The Draft Civil Service Act
Cords and discords
M. Jashim Ali Chowdhury
While employment in the service of the State goes back to the Middle Age notion of serving a monarch, the modern civil service established at the eve of 21st century witnesses major transformations towards democratic systems governed by rule of law. Now to concerns about the cost of public services, there has been more persistent criticism of the quality of service provided and the failure to meet citizens' expectations in terms of access, equity, speed of service and effectiveness. Hence there is a worldwide wave of reforms in civil service legislations where Bangladesh cannot afford to be an exception.
A vacuum to be filled up
While Article 133 of the Constitution contemplates an Act of Parliament regulating the appointment and conditions of service of persons in the service of the Republic, no umbrella Act has been enacted till date. The Civil Service, Defence Service and Judicial Service are dealt on a piecemeal basis by some Acts of Parliament and many rules, regulations, policies and notifications etc issued by the executives. Hence the total legal regime suffers from a certainty crisis and it is almost impossible to bring out the exact volume of laws, rules, policies, regulations, orders, notifications, instructions etc regulating the area.The Ministry of Establishment has published a draft act in its website and welcomed public opinion on it. This write up intends to present the key features of the draft with some commentaries regarding its further modification.
Key provisions of the Draft
1. The commencement clause of the Draft Act indicates that it shall come into force on the date fixed through official gazette of the government (Section 1(b)).
2. Regarding the principles of service the draft Act sounds engaging. Section 7(1) embodies many principles of good governance which the members of the service are to observe while performing their duties. Which includes balancing of interests, neutrality, generosity, efficiency, accountability, professionalism etc. Sections 7(2) and 10(1) narrate the functions and duties of members of civil service concentrating mainly on serving the people and non-discrimination.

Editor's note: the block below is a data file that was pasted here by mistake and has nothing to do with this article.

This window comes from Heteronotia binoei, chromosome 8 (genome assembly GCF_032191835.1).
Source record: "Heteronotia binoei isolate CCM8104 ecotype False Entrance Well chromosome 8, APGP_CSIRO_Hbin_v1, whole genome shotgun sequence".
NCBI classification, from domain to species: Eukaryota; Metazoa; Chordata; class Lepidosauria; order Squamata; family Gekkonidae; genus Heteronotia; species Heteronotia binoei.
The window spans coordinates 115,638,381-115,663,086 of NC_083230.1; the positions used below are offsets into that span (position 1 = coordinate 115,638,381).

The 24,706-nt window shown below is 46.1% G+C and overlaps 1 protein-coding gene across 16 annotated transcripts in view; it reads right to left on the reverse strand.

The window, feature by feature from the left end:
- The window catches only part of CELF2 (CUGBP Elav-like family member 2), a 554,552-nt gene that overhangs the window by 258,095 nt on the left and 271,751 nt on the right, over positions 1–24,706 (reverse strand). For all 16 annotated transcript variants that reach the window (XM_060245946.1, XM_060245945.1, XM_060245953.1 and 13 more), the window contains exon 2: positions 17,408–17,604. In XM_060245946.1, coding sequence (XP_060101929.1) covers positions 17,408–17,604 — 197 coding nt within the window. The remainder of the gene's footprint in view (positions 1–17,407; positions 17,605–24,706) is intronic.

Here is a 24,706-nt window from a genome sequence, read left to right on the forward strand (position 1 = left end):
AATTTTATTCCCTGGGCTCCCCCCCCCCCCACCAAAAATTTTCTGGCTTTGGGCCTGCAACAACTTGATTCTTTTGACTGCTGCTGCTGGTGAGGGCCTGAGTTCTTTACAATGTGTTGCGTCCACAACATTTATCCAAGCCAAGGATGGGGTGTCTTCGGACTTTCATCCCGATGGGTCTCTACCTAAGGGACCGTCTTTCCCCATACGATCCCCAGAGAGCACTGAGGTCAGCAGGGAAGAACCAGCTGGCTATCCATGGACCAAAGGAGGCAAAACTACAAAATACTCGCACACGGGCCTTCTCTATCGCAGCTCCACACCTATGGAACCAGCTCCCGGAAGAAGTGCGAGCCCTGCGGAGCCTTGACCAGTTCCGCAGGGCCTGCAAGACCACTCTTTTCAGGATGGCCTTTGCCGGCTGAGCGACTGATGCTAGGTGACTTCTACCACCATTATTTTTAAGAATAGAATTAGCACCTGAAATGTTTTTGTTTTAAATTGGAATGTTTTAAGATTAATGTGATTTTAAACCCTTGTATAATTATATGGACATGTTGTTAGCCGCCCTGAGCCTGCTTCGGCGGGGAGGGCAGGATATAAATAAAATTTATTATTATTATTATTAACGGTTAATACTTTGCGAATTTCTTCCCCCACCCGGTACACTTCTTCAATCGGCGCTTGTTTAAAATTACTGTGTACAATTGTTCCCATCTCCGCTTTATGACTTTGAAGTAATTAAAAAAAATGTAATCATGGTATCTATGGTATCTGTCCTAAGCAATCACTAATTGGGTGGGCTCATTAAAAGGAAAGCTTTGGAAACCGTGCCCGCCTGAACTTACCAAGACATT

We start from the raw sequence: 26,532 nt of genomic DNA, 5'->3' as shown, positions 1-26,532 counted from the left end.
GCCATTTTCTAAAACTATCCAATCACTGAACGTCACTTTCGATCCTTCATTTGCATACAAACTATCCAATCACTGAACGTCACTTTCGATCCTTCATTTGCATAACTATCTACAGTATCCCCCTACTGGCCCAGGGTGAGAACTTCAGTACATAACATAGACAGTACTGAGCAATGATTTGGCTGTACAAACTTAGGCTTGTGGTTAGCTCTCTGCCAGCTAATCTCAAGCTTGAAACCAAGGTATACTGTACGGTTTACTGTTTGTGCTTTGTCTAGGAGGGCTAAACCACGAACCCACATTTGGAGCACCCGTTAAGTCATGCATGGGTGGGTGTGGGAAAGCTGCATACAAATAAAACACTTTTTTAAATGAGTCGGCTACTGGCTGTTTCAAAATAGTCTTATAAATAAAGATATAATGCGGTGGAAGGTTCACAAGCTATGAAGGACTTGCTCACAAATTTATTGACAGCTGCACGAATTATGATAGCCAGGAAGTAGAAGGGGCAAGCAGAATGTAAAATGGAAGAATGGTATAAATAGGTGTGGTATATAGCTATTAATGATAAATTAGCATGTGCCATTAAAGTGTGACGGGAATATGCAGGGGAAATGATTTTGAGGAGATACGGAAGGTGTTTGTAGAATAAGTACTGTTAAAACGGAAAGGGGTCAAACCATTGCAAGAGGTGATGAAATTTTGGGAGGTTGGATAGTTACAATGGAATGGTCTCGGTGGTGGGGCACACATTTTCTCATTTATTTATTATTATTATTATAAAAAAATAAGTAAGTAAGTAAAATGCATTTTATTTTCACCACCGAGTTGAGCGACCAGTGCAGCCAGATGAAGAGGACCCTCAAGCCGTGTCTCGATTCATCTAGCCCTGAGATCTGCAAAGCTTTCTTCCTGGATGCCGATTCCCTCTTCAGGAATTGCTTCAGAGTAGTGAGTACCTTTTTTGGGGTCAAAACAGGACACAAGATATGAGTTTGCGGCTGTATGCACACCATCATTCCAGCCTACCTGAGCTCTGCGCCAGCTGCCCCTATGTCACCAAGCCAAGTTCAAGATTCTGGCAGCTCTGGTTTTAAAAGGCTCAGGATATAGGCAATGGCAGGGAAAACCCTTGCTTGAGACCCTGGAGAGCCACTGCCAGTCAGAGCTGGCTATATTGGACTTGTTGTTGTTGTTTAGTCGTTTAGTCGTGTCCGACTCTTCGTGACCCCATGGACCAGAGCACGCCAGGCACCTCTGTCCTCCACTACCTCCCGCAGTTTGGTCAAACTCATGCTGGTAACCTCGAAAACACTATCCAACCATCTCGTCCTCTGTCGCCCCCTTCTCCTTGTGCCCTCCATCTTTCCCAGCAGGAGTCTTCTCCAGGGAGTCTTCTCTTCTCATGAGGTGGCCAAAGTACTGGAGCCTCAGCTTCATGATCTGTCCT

3. Section 5 divides the ranks and profiles of the Civil Service into three groups: Superior Rank (including 1st and 2nd Grade Officers), Senior Rank (including 3rd to 9th Grade Officers) and Junior Rank (including 10th to 12th Grade Officers). While the Civil Servants of the Superior Rank bear the policy making responsibility, the Senior and Junior Rank officers are expected to oversee their enforcement.
4. The most debatable issue in the Draft is the appointment process which seems to encourage nepotism to some extent. All the 1st Grade officers would be promoted from amongst the 2nd grade officers. Section 5(4) of the Act empowers the government to appoint 10% of 2nd grade officers on terms and conditions set out by it while the remaining 90% are to be promoted from 3rd grade Senior Rank officers. In the 9th grade of the Senior Rank 80% posts shall be filled up by direct appointment while the rest 20% shall be filled up by promotion from Junior Rank. All other grades in the Senior Rank shall be filled up by regular promotion. However, except the 3rd grade, the government may directly appoint 10% officers in 'technical or specialized' posts created in each grade of the Senior Rank (Section 5(5)). In Junior Rank the 12th grade shall be filled up by direct appointment (Section 5(6)) while 10th and 11th grades should be filled up by way of promotion. Here again the government may directly appoint 20% officers in 'technical or specialized' posts created in each grade of the Junior Rank.
5. Section 12(a) of the Act provides that recruitment tests for the direct appointment shall be conducted by the Public Service Commission. As a matter of principle the appointment would always be based on merit and qualifications (Section 12(e)). Job shall be permanent on basis of merit and departmental test results. Transfer and promotion also would be based on merit, suitability for the post and excellence of performance (Section 12 (f) (g)).